2019 was a challenging year for hemp farmers in North America.
Based on the recent press, you’d think that growing hemp is easy. Since the passage of the 2018 Farm Bill legalizing hemp cultivation nationwide, the hype is everywhere. Many farmers of traditional crops like corn and soybeans are either switching to hemp or adding it to their crop rotations in droves. While many that have joined the rush to hemp have been focused on fiber or CBD-additive products, an expanding portion of new hemp farmers are taking on the “smokable flower” product category. This category primarily includes hemp pre-rolled joints, now technically 50-state legal
And who can blame them? Theoretical yield numbers of $50,000 or more per acre are hard to ignore when an average acre of corn goes for $1000.
At the close of the 2019 harvest season, the hype didn’t live up to reality. Many farmers bet their struggling farms on the success of a hemp harvest and lost everything. For some, it may have been too much, with anecdotal stories of hemp farmers having committed suicide circulating within the community with alarming frequency.
So, what happened?
They Didn't Know What They Were Getting Into
Hemp is a complicated crop to grow and harvest with few similarities to traditional agriculture. Cannabis cultivators have long known how unique a plant it is and how specialized the knowledge-base needs to be for a cost-effective crop. After all, hemp is essentially cannabis with less than 0.3% THC.
Many traditional farmers and others with no ag experience rushed into the hemp game without understanding how difficult it is to grow and harvest. Cultivation is labor-intensive. The more than 80 year gap since hemp harvesting was done on a large scale presents a steep learning curve. Hemp farmers today are essentially starting from scratch, and learning as they go. This lack of plant-specific growing knowledge resulted in much smaller crops than many farmers anticipated.
From hail damage to higher than average rainfall, the weather didn’t cooperate this season further reducing total crop sizes and plant viability.
No Crop Insurance
Normally, farmers ride out problematic years with crop insurance. This wasn’t an option as federal crop insurance wasn’t offered to hemp farmers. While some states offered limited relief, hemp farmers had to either cross their fingers or opt for costly private insurance. Things might change in 2020 with the Whole-Farm Revenue Protection program, but the majority of hemp farmers will still be left out.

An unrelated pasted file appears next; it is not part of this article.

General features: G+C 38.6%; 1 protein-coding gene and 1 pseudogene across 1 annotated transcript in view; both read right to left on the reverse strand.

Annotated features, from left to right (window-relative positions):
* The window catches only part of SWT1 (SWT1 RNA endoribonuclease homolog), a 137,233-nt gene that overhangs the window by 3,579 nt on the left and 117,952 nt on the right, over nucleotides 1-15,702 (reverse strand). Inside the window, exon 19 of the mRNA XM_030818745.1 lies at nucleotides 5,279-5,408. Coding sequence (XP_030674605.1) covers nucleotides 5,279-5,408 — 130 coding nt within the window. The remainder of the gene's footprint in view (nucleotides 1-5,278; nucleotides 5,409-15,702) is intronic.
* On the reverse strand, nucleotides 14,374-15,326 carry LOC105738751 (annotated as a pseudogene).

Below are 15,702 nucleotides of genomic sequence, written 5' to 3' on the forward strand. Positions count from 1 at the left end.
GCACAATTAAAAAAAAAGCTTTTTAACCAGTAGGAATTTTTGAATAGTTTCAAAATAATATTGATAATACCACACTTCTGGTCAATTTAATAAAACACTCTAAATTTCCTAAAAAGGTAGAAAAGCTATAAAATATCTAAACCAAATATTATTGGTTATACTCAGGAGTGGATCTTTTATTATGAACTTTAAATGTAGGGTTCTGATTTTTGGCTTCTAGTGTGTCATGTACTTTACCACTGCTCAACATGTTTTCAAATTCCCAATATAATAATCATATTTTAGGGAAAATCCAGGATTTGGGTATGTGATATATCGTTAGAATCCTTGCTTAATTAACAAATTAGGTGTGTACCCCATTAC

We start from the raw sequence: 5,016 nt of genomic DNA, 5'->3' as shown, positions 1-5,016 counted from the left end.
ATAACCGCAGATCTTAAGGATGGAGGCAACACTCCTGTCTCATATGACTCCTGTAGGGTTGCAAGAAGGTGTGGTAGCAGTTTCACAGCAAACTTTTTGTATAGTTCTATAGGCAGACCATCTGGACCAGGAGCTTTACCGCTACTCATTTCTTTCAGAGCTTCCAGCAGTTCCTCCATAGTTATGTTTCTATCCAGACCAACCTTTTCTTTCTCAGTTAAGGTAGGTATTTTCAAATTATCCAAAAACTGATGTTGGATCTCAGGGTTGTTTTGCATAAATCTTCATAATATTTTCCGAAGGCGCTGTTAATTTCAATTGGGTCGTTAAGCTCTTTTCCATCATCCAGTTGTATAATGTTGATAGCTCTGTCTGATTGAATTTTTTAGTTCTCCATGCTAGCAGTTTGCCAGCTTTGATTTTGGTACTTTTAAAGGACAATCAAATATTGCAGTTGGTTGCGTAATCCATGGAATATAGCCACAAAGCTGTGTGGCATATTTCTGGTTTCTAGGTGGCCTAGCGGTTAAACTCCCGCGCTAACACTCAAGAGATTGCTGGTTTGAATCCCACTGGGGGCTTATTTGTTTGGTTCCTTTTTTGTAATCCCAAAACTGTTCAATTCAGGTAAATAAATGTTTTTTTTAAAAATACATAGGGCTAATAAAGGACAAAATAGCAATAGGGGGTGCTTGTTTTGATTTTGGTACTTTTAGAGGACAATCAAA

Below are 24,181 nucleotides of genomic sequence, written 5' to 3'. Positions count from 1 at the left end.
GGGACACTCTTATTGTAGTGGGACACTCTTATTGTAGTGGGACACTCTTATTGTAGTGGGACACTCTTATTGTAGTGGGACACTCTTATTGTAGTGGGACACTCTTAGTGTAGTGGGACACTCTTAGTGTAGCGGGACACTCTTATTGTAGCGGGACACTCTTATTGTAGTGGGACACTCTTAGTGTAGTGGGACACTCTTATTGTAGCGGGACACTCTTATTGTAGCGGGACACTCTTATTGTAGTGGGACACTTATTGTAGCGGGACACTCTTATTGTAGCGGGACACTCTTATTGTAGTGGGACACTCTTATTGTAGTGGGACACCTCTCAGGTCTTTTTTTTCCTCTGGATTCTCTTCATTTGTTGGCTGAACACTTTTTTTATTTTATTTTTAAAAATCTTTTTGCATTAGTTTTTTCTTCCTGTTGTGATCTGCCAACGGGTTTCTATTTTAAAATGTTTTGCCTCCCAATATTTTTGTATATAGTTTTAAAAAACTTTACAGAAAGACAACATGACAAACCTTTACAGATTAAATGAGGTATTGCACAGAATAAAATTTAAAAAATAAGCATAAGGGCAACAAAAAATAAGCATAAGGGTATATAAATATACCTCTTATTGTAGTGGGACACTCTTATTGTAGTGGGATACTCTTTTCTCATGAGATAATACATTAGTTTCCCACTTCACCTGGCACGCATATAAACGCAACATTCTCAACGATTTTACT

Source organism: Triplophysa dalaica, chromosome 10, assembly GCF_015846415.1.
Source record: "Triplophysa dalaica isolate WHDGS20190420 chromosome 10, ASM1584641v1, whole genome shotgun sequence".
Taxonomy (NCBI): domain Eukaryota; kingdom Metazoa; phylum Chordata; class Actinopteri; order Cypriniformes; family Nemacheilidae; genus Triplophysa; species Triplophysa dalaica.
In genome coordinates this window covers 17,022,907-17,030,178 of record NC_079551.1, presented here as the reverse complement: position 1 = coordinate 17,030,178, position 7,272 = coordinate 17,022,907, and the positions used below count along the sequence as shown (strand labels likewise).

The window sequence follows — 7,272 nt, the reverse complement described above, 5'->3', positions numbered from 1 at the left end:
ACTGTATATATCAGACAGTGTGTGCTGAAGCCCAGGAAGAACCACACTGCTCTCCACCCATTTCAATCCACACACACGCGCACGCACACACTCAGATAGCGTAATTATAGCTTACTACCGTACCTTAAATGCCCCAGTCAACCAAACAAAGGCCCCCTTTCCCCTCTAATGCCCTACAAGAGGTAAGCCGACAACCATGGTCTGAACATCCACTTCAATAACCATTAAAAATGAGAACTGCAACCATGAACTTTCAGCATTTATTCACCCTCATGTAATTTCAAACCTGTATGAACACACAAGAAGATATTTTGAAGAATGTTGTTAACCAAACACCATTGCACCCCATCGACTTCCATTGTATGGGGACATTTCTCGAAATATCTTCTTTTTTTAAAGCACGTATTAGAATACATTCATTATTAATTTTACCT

A Lack of Banking
Even though hemp cultivation is federally legal, banking for hemp farmers remains complicated, and working capital is difficult to access. Banking and financial institutions are still unsure of how to handle things without federal guidance, and most are taking a wait-and-see approach.
A Lack of Automation
There is little to no large-scale automation for hemp-harvesting intended for smokable flower products. Remote-controlled combines and irrigation equipment used for hemp fibre or other crops don’t translate to the complexities of this type of hemp harvesting.
Oversupply of CBD Products
Despite the hype around CBD, hemp farmers actually produced more than what was needed to fuel the industry. Many farmers grew their crops on spec assuming it would be easy to unload when they had finished their harvest. That wasn’t the case. Those that didn’t have contracts in place ahead of time were left with the choice of selling at substantially reduced prices, or worse, holding their product and potentially making nothing in the short terrm.
What Can We Do To Help The North American Hemp Industry?
Mobius offers the world’s best cannabis processing equipment which is also appropriate for hemp. The Mobius Trimmer M108s is often used for trimming hemp for smokable flower products. Our Cannbucker MBX is suitable for bucking hemp flower and leaves from stems before extraction or trimming. The adoption of proven equipment can dramatically reduce the cost of processing hemp, easing the profitability burden for growers. Our purchase financing programs also can help spread the cost of equipment over multiple harvests.
In some ways, we see the obstacles faced by hemp farmers today as similar to that of North American manufacturers. The commonality of the challenges we collectively experience links us together. As such, we are committed to helping hemp farmers in America, Canada, and around the globe find a path to long-term success.
If you’re a hemp farmer growing smokable flower products and are interested in our equipment line-up, we’d love to chat.
If you’re a hemp farmer that has harvesting needs NOT solvable by our current line of equipment, we REALLY want to chat. Let’s work together to better understand where we should focus our research and development efforts -we’d love your input.